Mechanically, the replica reproduces most of the fun of the original. However, it does make a much louder noise when being "revved" on the energizer than the original. Although the sound is similar, it is much, much LOUDER. The replica cycle doesn't run as long as the original, either. The original's fly-wheel mechanism ran like "butter" and would seem to defy physics, at times, and continue to spin for ages. Part of this difference may be due to the replica's internal gears being made of plastic versus the metal gears of the original. The plastic gears tend to make the reissue not quite as durable as the original, as well. (Edit: It has been brought to my attention that the original cycle used plastic gears, as well. It sounds like the way the gears are installed may be making the difference...thanks, 7-inch DD) The replica runs for a decent amount of time and certainly runs long enough after release to make some spectacular jumps and tricks. I should also mention that it's almost a hit-or-miss ordeal with the replica cycle. I had one that ran poorly until I really revved it hard and "broke it in" somehow. Another one, just ran poorly and continued to do so. Some work great right out of the box. So, just be aware that your "mileage may vary" when dealing with this re-issue of the Stunt Cycle.
FIGURE: The replica Evel Knievel figure is a very close twin to the original. Without seeing them side-by-side it can be difficult to tell them apart. The primary difference is in the application of the stars and stripes on Evel's jumpsuit. The replica uses silk-screening for the "V" with stars graphic. The original used an applique method with a stitched-on "V" with stars. Everything else is a close match. The belt is almost identical between the two. The helmet is also very close. Although, the replica is a much softer, squishier plastic than the original. They both use the same bendy-type body with hard plastic hands and feet.
ENERGIZER (winding base): Using the original molds (including a 1973 copyright on the bottom of the unit), the replica energizer is an almost exact copy of the original. The original energizer was produced in a variety of colors including red. The replica was only produced in red... which looks nice and is probably the best choice of color. The replica also sports several Evel Knievel stickers on the unit. The original 1973 set did not include stickers or graphics of any kind for the energizer. Since the replica energizer uses the original molds, vintage Evel Knievel toys can be revved on the replica and vice versa.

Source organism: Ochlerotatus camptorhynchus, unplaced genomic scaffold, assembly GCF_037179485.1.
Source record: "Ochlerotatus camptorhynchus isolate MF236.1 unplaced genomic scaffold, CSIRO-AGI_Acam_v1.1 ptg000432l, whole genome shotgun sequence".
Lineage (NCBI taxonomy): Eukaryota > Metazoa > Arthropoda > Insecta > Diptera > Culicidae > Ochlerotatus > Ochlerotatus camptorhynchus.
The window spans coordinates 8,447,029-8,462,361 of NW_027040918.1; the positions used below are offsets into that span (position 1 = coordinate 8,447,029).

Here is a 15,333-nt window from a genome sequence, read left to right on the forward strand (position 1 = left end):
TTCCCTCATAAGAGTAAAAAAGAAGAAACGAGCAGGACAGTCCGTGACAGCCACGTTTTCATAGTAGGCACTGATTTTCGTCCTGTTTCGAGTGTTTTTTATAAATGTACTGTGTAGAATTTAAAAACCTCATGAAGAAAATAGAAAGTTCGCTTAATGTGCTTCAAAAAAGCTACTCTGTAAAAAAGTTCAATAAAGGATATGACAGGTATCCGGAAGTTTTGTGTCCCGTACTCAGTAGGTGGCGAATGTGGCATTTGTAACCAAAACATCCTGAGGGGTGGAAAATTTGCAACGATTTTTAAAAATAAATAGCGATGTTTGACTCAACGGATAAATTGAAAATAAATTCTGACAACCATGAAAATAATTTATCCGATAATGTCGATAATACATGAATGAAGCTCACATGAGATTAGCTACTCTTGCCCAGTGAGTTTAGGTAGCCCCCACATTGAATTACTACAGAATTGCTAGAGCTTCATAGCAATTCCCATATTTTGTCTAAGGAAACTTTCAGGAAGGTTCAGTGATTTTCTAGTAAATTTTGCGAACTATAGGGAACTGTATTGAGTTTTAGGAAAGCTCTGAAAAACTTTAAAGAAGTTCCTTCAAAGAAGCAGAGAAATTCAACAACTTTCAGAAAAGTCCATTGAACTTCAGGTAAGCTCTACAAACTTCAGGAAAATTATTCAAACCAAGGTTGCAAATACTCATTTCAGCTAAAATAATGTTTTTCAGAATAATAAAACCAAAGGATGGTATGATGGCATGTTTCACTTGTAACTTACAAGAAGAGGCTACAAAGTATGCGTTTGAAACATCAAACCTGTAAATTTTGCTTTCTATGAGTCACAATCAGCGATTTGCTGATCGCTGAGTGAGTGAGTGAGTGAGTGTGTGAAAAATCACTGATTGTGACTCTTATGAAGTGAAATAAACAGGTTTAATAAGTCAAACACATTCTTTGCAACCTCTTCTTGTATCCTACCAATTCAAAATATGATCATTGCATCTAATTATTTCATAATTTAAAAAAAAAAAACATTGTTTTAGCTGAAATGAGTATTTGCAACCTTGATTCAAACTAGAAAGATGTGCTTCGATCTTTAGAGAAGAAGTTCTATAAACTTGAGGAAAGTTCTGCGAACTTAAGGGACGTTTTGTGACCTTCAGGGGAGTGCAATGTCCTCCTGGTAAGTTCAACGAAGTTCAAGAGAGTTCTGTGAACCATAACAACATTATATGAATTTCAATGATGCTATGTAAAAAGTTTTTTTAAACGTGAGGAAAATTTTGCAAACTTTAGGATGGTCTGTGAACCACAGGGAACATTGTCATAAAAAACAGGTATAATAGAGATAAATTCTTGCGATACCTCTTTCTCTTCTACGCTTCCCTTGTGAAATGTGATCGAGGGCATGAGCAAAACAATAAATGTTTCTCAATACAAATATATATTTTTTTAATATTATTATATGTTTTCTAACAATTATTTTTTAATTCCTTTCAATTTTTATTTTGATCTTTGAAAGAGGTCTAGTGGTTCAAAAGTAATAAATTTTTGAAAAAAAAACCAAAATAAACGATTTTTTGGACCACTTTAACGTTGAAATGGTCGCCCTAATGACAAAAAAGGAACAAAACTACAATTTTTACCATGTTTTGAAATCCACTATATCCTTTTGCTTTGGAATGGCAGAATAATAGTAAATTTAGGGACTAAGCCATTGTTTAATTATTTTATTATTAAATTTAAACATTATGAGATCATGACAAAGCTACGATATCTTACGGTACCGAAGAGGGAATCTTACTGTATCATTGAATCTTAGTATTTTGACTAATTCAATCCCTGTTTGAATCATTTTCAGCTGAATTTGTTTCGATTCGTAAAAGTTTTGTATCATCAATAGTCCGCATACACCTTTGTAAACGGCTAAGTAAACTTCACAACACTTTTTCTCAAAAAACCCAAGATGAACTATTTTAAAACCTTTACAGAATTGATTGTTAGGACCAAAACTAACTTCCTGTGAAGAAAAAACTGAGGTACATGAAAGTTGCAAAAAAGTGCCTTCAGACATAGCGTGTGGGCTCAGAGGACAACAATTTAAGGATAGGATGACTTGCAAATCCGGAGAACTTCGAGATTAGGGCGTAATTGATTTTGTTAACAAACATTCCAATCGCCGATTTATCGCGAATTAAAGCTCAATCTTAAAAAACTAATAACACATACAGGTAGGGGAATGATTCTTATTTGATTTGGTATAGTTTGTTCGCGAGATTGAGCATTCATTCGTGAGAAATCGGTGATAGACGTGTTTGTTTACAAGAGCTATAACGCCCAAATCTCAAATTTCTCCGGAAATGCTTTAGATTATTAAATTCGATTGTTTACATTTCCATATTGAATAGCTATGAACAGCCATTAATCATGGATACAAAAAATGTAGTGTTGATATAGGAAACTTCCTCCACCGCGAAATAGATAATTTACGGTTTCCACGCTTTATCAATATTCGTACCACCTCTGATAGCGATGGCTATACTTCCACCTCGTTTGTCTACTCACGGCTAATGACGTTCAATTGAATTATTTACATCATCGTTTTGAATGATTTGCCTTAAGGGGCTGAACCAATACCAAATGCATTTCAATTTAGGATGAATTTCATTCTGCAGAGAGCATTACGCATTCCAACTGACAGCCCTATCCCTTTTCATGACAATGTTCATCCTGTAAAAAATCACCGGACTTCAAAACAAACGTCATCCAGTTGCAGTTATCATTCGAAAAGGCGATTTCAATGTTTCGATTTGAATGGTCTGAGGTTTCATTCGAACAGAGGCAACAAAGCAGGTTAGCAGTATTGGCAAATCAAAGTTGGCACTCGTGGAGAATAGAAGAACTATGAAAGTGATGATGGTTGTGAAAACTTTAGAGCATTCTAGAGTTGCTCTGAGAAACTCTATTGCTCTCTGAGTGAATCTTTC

BOX: The box for the replica set makes no attempt to reproduce the original toy's box. The replica's box features "updated" graphics and a cellophane window to show off the toy. The original was "blind boxed" (no windows to show the toy) like many toys of the 70s and featured some nice illustration work to show what the toy looked like. Part of me wishes that Poof-Slinky had released a more authentic version of this set using the vintage art and blind box. However, I do realize that they were most likely hoping to sell this set to kids, as well, and not necessarily always to middle-age nostalgic guys hoping to recapture a small part of their childhood.
The 2006 Poof-Slinky Evel Knievel Stunt Cycle set is a good reproduction and a fun toy. It's also a great way to reminisce and get your Evel Knievel jumping fix without spending hundreds on an original stunt cycle set that you probably would be hesitant to play with, anyway. This set, to my knowledge, is no longer being produced... although it can still be had affordably online and on auction sites like Ebay (the re-issue is starting to become more scarce, as well, but is still affordable).